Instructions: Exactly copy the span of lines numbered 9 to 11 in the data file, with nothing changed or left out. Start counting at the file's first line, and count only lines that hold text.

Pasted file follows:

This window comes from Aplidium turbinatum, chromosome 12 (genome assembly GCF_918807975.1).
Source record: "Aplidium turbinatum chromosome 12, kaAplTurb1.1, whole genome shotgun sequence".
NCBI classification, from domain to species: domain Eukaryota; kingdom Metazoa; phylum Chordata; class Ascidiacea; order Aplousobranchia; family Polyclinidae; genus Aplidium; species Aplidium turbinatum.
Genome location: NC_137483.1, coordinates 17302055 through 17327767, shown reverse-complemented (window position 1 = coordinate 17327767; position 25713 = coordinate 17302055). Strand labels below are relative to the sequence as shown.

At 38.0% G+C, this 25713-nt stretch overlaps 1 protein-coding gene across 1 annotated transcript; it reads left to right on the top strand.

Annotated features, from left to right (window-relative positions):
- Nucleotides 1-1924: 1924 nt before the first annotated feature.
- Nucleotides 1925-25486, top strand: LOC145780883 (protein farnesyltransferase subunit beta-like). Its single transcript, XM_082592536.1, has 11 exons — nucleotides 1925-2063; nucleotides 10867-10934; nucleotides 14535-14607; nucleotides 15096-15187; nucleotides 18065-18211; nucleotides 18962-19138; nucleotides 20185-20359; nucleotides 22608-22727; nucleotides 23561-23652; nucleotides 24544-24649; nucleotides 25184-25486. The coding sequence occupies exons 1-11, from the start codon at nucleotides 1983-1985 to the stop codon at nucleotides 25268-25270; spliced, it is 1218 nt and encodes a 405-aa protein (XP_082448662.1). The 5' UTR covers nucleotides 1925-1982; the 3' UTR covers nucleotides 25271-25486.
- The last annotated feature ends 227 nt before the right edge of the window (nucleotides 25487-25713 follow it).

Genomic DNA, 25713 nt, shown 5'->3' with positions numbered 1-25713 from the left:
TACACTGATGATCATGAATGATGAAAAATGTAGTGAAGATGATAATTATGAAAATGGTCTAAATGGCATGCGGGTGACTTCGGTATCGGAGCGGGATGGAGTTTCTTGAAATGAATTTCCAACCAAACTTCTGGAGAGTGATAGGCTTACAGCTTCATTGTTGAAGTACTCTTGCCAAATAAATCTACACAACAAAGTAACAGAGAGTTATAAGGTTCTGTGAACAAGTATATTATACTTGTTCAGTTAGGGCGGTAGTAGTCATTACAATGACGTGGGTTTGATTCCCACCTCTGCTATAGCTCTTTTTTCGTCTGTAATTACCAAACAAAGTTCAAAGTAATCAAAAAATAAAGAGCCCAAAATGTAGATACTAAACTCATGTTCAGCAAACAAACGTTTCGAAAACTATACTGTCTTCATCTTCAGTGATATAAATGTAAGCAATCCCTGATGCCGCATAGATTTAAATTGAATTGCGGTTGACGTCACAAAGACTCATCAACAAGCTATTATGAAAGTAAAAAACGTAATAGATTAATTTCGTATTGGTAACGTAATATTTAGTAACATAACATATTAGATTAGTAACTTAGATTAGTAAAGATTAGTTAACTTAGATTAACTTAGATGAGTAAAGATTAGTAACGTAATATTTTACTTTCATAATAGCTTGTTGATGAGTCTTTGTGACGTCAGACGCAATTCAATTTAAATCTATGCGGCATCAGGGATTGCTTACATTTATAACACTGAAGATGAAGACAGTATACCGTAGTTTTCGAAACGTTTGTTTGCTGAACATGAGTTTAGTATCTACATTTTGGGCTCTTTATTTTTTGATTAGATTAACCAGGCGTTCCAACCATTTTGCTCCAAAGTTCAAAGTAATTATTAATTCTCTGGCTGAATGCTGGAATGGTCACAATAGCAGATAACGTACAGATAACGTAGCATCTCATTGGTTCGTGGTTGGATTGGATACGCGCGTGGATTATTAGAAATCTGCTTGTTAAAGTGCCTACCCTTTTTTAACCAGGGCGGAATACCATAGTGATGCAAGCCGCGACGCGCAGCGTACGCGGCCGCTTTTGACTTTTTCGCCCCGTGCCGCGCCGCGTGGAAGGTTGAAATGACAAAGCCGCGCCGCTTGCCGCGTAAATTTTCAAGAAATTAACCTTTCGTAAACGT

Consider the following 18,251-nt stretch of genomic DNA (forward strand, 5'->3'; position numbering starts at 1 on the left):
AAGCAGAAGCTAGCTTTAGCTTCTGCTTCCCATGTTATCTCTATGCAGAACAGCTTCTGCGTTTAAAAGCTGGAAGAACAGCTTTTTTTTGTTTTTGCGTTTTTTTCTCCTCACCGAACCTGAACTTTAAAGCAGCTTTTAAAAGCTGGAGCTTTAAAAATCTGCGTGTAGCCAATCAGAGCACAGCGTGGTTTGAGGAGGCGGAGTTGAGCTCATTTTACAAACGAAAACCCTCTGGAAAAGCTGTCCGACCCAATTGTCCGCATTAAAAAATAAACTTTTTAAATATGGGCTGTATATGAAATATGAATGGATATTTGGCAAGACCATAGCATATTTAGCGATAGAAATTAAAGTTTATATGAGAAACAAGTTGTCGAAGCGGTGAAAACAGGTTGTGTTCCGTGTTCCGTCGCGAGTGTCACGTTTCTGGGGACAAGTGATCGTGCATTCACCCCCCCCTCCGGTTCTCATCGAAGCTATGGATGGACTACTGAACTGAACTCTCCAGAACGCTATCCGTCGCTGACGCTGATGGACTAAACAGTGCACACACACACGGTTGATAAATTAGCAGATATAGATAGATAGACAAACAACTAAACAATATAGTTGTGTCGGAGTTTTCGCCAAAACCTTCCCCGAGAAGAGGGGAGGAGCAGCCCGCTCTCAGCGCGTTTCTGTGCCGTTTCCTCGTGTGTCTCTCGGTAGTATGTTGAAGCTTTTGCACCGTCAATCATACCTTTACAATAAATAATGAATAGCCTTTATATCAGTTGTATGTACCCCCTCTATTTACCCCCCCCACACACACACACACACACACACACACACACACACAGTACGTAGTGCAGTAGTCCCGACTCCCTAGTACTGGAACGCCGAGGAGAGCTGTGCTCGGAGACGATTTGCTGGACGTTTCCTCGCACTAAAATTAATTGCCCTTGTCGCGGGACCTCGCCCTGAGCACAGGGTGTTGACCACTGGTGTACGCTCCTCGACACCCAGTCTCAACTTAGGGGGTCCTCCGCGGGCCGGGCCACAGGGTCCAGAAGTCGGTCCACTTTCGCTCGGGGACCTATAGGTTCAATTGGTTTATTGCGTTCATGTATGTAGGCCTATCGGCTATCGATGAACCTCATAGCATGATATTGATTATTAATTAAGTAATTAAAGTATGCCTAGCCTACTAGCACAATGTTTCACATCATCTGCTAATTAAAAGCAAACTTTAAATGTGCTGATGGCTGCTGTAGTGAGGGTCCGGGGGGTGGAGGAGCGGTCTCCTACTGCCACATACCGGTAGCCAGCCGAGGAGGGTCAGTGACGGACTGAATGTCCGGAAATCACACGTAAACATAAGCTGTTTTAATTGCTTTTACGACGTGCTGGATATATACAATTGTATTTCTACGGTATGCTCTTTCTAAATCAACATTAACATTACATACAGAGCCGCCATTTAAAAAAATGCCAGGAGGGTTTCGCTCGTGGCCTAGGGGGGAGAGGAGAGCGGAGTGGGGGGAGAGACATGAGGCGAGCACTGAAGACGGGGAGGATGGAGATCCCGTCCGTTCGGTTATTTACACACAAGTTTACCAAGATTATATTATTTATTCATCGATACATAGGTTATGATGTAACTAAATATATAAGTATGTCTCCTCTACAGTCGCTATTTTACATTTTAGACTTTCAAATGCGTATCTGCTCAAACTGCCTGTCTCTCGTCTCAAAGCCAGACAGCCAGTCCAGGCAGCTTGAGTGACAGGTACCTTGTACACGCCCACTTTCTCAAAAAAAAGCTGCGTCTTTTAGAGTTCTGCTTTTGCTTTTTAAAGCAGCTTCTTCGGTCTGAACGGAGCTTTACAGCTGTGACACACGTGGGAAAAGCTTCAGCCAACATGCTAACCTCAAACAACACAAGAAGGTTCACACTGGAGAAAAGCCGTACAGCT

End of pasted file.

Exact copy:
- The last annotated feature ends 227 nt before the right edge of the window (nucleotides 25487-25713 follow it).

Genomic DNA, 25713 nt, shown 5'->3' with positions numbered 1-25713 from the left:
TACACTGATGATCATGAATGATGAAAAATGTAGTGAAGATGATAATTATGAAAATGGTCTAAATGGCATGCGGGTGACTTCGGTATCGGAGCGGGATGGAGTTTCTTGAAATGAATTTCCAACCAAACTTCTGGAGAGTGATAGGCTTACAGCTTCATTGTTGAAGTACTCTTGCCAAATAAATCTACACAACAAAGTAACAGAGAGTTATAAGGTTCTGTGAACAAGTATATTATACTTGTTCAGTTAGGGCGGTAGTAGTCATTACAATGACGTGGGTTTGATTCCCACCTCTGCTATAGCTCTTTTTTCGTCTGTAATTACCAAACAAAGTTCAAAGTAATCAAAAAATAAAGAGCCCAAAATGTAGATACTAAACTCATGTTCAGCAAACAAACGTTTCGAAAACTATACTGTCTTCATCTTCAGTGATATAAATGTAAGCAATCCCTGATGCCGCATAGATTTAAATTGAATTGCGGTTGACGTCACAAAGACTCATCAACAAGCTATTATGAAAGTAAAAAACGTAATAGATTAATTTCGTATTGGTAACGTAATATTTAGTAACATAACATATTAGATTAGTAACTTAGATTAGTAAAGATTAGTTAACTTAGATTAACTTAGATGAGTAAAGATTAGTAACGTAATATTTTACTTTCATAATAGCTTGTTGATGAGTCTTTGTGACGTCAGACGCAATTCAATTTAAATCTATGCGGCATCAGGGATTGCTTACATTTATAACACTGAAGATGAAGACAGTATACCGTAGTTTTCGAAACGTTTGTTTGCTGAACATGAGTTTAGTATCTACATTTTGGGCTCTTTATTTTTTGATTAGATTAACCAGGCGTTCCAACCATTTTGCTCCAAAGTTCAAAGTAATTATTAATTCTCTGGCTGAATGCTGGAATGGTCACAATAGCAGATAACGTACAGATAACGTAGCATCTCATTGGTTCGTGGTTGGATTGGATACGCGCGTGGATTATTAGAAATCTGCTTGTTAAAGTGCCTACCCTTTTTTAACCAGGGCGGAATACCATAGTGATGCAAGCCGCGACGCGCAGCGTACGCGGCCGCTTTTGACTTTTTCGCCCCGTGCCGCGCCGCGTGGAAGGTTGAAATGACAAAGCCGCGCCGCTTGCCGCGTAAATTTTCAAGAAATTAACCTTTCGTAAACGT